It is time for Poland to significantly reduce material support for Ukrainian refugees. This was stated on March 11 by the historian, president of the Roman Dmowski National Foundation Przemysław Piasta.

The historian called insane the political decisions of the team of Polish Prime Minister Mateusz Morawiecki, which he made, «being out of touch with economic realities», as a result of which the country is now experiencing enormous problems.

“Today we have 1.7 million unemployed people who need to be supported. It’s time to end the «good uncle» policy. It is unethical to burden those who honestly earn their living at the expense of those who do not,” Piasta said in an article for Mysl Polska.

He also pointed out that if, at the beginning of the conflict in Ukraine, Poland provided assistance to refugees on a wave of sympathy and as a «humanitarian gesture», now it has turned into sponsorship.

Piasta recalled, among other things, the events in the city of Przemysl, where organized gangs from Ukraine crossed the Polish border and calmly returned home, having received benefits. At the same time, they are transferred from the funds of Polish taxpayers, from which millions of zlotys have already been pumped out.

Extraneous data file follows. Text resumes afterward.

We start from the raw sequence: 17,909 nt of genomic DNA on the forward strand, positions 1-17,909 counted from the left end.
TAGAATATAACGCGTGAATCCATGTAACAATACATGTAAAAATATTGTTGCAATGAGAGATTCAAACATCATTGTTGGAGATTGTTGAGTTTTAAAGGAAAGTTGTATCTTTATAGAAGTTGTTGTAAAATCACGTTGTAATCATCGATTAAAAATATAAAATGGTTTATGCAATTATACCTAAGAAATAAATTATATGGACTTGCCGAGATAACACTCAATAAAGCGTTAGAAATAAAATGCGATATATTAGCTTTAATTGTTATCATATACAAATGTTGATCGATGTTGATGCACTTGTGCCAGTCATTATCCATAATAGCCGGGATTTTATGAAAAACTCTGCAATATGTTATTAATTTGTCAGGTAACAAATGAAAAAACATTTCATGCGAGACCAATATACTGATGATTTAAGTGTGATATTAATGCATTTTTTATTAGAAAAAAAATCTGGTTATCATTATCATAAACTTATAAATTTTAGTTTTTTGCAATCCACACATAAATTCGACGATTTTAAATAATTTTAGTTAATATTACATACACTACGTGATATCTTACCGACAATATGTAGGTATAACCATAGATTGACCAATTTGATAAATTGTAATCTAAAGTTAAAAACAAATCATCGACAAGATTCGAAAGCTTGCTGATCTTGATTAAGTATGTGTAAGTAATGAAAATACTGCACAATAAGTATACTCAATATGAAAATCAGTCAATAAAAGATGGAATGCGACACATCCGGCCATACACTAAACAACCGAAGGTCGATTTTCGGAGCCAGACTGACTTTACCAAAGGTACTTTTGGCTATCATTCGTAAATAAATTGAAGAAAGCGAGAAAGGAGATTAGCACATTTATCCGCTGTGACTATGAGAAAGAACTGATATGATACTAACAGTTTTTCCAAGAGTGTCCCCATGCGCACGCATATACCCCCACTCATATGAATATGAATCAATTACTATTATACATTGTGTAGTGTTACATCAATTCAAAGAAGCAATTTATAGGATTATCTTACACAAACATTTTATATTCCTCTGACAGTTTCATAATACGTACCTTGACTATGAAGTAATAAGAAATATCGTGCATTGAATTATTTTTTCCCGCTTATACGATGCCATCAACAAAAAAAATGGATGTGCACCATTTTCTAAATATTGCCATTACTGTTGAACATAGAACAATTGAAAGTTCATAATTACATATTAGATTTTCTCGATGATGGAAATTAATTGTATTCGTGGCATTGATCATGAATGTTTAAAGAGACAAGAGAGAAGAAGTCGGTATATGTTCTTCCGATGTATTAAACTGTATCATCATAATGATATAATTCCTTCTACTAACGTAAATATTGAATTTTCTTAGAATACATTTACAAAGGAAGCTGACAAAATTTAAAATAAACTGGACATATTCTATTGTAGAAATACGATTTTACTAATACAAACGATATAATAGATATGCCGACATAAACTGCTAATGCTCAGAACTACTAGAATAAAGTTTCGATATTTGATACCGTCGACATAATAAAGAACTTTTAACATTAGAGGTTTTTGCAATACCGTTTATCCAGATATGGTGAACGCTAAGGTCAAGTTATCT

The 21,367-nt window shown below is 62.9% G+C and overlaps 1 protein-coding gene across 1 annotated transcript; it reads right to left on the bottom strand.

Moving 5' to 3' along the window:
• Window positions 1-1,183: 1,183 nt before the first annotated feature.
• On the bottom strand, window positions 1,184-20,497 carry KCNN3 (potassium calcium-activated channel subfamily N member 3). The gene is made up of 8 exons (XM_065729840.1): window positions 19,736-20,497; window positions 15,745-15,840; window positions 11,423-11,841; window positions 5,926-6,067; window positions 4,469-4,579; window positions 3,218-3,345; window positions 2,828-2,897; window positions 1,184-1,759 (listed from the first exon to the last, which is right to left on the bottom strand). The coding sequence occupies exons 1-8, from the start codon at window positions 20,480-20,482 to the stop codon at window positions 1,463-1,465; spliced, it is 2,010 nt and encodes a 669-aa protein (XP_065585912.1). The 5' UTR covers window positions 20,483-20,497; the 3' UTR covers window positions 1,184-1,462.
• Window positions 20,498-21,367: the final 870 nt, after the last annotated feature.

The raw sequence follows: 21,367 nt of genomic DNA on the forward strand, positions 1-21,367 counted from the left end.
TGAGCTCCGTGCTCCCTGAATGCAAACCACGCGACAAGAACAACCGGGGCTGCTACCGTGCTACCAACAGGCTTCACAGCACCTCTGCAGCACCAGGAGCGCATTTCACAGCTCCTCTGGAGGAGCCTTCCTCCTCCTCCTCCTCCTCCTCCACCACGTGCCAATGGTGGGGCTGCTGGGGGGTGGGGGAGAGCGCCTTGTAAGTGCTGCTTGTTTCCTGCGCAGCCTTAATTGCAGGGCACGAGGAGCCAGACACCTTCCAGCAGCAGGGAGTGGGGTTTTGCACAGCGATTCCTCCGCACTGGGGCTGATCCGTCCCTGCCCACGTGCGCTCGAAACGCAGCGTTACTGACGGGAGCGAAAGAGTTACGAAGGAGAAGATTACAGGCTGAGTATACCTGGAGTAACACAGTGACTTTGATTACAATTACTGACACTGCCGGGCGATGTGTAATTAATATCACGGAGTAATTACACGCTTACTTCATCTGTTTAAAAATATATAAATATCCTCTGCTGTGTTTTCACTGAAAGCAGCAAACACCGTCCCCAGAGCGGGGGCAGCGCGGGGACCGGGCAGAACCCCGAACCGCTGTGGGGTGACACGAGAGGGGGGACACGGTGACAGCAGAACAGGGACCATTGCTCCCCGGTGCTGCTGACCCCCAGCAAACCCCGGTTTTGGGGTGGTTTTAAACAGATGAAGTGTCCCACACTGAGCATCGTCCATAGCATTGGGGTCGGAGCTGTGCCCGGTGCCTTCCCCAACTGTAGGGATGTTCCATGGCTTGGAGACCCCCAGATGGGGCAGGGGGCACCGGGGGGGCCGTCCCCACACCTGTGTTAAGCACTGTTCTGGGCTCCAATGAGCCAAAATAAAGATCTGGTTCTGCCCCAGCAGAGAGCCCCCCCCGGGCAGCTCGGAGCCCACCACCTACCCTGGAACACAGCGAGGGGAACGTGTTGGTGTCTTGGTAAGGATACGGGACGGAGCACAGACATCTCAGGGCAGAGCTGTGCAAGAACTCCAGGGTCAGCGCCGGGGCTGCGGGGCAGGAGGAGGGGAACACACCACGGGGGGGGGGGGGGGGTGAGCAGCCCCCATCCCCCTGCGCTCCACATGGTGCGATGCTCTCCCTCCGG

On March 9, it became known that the Polish authorities ordered Ukrainian refugees to partially pay for housing rent in Poland from March 1. As the British newspaper Express pointed out, this is a blow to Ukrainian President Volodymyr Zelensky. According to the publication, about 500 thousand refugees arrived in the country, and the government said it could no longer pay for the 80 thousand Ukrainians who are still in Poland.

A day earlier, it was reported that the Polish authorities unreasonably paid about 2 million zlotys (more than €427,000) to Ukrainian refugees and demanded the return of benefits, since people should not have received money if they immediately left the country. So far, only 35.3 thousand zlotys ($8 thousand) have been returned

In February, it was reported that the level of acceptance of refugees from Ukraine in Poland was falling significantly. Now it is 67% — the lowest result for the year.

According to Senator Aleksey Pushkov, the “fabric of solidarity” will thin out over time and the attitude towards refugees in Poland will become even worse.

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